Bok bok….

Delirium is what creeps up on me when I am at my healthiest, and that same fever always seems to burn hottest in the dark, when the night is at its most quiet moments, when even sleeping dogs would not wake if I stepped over them. The Bossa people of Liberia say that there is a time in the night, when no living creature stirs, because Jah is walking the Earth and when he steps over his creatures, they sleep deeper for the safety. I am very familiar with that time of night, and yet, Jah has never stepped over me. Instead, of hoping for that, I hope for the day when I will be able to rise up and walk with Him.

When I was a little girl, our night guard, who named himself John for the white man’s benefit, would sit in our yard, and wait for the serpent who sought the opportunity to slip underneath the door, or through the grill of the air conditioner, or perhaps through a window, left open by careless children such as myself.

The St. Paul river races through our back yard. You can never escape the sound of it, and its scent is something you can never forget. The scent is of a thousand years, as if they were of one piece, folded and put away in a drawer with all the hopes of the people it has washed away in the rainy seasons. Year after year. It is the largest river in the sub-Sahara, and the jungle clings to the banks. Only your backyard is cleared away. The river is so wide, that you have to really strain to see the huts of the leper colony on the other side. But at night, when we are waiting for Jah to step over us, we can hear the drums of a voo-doo doctor, and we shiver from things that are far beyond the cold of this world. Deep down, even though you are very young and very small, you somehow know that the white world you will someday live in, will have a hard time understanding that sound, that smell, that jungle.

John and I were companions by night, friends by nature, and separated by a thousand years of Irish inbreeding. Because John and I would never have moved in the same social circles. He was Bossa, a native Liberian and descended from free men who were sold into slavery by their brothers. A Joseph with a coat of many colors. I was the daughter of “the boss man”. But we were friends all the same, and if night damned us to melancholy, at least we were honest with one another. I asked him why he was black. He asked me why I was “n (click) ga”, a sound that is hard to make in English, but which means “day”. I was five years old and that gave me a lot of food for thought.

I can smell the scent of the scorpion, black and timid, as it rushes away through the carport, to get away from us. John catches it up, and holds it out to me. He shows me how to hold it. I can smell the poison in its tail as John shows me how dangerous it is. That scent is pungent, and it is metallic, but it is soothed away by the banana tree which has just come into bloom. Just there, to the right, in the yard. And against the house, a wild blackberry bush clutches the wall and the small white flowers on it, drip with perfumed dew.

We ate oatmeal together, because we both liked it, and it was all I knew how to make. He liked his with raisins. I liked mine with brown sugar and butter. His teeth were perfect. Mine were ruined before I was ten.

Now that I live in the very modern west, I have difficulty with a few scents.  One of them is “dead snake” versus “American skunk”.  They are so similar, I have to take it in for several minutes before I can really decide which one it is.  I also have a hard time with the smell of tonic water.  The scent of quinine is enough to make me gag on non-existent applesauce.  My mother had to crush up our quinine tablets in the applesauce.  It was that or die from malaria.  I hate applesauce and the scent of it makes me want to escape deep into the jungle.  And I’m never coming out.  Ever.  I will run away if you make me.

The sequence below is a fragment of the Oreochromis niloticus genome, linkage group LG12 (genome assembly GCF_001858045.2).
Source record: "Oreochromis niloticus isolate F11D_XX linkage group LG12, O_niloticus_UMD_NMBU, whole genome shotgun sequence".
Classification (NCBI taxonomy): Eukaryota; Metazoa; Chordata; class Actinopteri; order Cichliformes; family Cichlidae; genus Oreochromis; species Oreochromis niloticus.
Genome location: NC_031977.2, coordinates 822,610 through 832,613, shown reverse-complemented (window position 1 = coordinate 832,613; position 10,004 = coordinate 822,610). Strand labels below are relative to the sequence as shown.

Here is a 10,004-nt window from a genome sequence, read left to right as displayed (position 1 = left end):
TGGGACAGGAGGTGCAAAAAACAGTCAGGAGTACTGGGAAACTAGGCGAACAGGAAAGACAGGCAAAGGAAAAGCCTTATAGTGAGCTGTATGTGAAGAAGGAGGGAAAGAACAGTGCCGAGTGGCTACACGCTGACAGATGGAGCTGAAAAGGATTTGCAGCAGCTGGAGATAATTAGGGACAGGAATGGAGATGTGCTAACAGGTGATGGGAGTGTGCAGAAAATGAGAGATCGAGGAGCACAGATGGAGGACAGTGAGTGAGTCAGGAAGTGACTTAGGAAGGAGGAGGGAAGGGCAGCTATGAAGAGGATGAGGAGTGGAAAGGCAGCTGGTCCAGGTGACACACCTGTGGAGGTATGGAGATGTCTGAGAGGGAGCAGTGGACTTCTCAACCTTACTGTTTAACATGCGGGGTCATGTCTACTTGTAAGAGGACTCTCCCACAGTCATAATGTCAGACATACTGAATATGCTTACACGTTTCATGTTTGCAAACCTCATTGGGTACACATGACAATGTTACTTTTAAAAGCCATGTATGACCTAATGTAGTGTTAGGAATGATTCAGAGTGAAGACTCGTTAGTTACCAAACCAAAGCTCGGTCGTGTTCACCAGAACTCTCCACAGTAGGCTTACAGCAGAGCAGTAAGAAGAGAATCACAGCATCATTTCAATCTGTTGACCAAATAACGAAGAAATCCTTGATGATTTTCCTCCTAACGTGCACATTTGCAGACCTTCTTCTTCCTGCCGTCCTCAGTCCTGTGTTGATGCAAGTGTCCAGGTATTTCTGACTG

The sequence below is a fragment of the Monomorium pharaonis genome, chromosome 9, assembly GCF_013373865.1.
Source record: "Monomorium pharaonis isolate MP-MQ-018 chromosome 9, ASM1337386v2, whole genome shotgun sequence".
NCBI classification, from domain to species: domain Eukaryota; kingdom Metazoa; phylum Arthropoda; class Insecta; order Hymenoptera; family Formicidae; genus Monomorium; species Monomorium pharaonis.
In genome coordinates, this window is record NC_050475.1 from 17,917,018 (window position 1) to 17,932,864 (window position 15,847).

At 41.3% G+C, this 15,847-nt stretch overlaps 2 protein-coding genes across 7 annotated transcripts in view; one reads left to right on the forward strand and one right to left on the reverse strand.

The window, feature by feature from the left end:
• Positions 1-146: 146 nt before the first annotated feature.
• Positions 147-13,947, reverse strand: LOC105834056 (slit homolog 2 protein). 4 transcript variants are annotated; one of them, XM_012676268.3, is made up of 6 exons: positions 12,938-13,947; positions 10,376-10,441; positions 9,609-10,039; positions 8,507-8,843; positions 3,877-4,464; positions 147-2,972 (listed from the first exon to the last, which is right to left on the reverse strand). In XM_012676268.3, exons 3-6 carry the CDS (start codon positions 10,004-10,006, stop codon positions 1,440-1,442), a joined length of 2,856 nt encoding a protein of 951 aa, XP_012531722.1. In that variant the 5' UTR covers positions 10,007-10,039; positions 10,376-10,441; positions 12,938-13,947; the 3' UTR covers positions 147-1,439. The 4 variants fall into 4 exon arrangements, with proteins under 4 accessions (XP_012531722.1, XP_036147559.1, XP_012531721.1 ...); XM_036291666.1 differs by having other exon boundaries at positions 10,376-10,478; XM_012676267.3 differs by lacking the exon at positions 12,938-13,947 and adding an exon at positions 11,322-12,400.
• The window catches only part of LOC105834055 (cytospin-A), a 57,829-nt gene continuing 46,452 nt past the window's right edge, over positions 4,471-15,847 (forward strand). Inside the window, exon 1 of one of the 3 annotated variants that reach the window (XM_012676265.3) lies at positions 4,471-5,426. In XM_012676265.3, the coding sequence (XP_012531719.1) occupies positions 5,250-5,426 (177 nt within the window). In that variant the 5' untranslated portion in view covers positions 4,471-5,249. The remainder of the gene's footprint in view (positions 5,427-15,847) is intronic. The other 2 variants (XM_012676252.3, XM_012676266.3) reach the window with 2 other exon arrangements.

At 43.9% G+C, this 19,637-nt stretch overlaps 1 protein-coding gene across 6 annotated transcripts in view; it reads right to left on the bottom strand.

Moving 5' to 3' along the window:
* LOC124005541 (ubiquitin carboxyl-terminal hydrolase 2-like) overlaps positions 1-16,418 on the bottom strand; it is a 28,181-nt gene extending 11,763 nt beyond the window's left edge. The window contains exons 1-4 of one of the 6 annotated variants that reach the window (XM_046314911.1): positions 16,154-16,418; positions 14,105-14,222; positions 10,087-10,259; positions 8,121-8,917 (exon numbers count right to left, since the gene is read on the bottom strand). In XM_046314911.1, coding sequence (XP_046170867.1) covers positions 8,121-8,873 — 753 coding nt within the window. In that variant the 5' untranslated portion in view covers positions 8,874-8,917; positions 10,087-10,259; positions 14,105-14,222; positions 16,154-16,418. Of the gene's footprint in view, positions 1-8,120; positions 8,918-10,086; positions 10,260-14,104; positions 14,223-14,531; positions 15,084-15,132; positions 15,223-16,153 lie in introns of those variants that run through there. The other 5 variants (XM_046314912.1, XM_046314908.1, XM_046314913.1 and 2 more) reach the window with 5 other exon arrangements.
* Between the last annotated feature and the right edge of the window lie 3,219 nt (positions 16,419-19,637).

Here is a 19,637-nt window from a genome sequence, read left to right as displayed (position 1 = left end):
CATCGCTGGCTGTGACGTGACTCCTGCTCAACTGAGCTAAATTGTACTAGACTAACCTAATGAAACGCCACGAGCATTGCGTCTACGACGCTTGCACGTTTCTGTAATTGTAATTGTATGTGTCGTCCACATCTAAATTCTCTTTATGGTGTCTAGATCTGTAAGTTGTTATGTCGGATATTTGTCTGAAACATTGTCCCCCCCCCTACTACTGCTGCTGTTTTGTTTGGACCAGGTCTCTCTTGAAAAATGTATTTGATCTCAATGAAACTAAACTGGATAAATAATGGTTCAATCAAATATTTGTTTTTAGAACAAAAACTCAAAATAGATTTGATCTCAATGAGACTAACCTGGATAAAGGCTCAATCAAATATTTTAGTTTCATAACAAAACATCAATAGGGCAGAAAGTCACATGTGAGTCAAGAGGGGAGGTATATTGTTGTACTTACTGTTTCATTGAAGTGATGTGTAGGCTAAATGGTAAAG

John could feel the presence of the serpent before it appeared. He could feel the movement of the snake as it writhed upward, seeking an entrance. His machete would fly through the air, and strike it’s target, slicing through the fluid air, as if on heavenly wings. He was my friend. We played games and he loved me like a daughter. He taught me the names of the animals, and now that I am so sophisticated, I have forgotten them all. But I remember his nearness, his voice, as he whispered songs to me, that told of the Creation of the world, in his own terms.

In his story, there is one god who subdues all the others, and casts them into the river. They are all washed away. When they are gone, then this god decides to create new living beings to live in his jungle. He mixes all things into a bowl and out of this bowl, he forms the first man and the first woman. And John says simply, that his god has a son, who is called NgJesi.

John was not a young man. He was in fact, very old, when I met him. But he ran faster than any child I ever knew. We were inseparable, and my mother gave up trying to put me to bed. As soon as quiet took over the house, I would be out in the night, with John, waiting for Jah, stealing fresh blackberries from the vine, and trying to discern the serpent from the ropes that held the boat fast to the banks, on the far side of the house.

Run.  If you can.  This is the fastest snake in the world.  And it will kill you.

Run. If you can. This is the fastest snake in the world. And it will kill you.

When he rid the neighborhood of a crocodile, my father asked him what he could do for him. His dearest wish was a transistor radio. Back in the sixties, a transistor radio was about the size of a Japanese car, with a price tag to match, and yet my father gave him one. It made John happy to hear voices, even though they spoke in languages he would never understand. It has always made my father happy to remember that.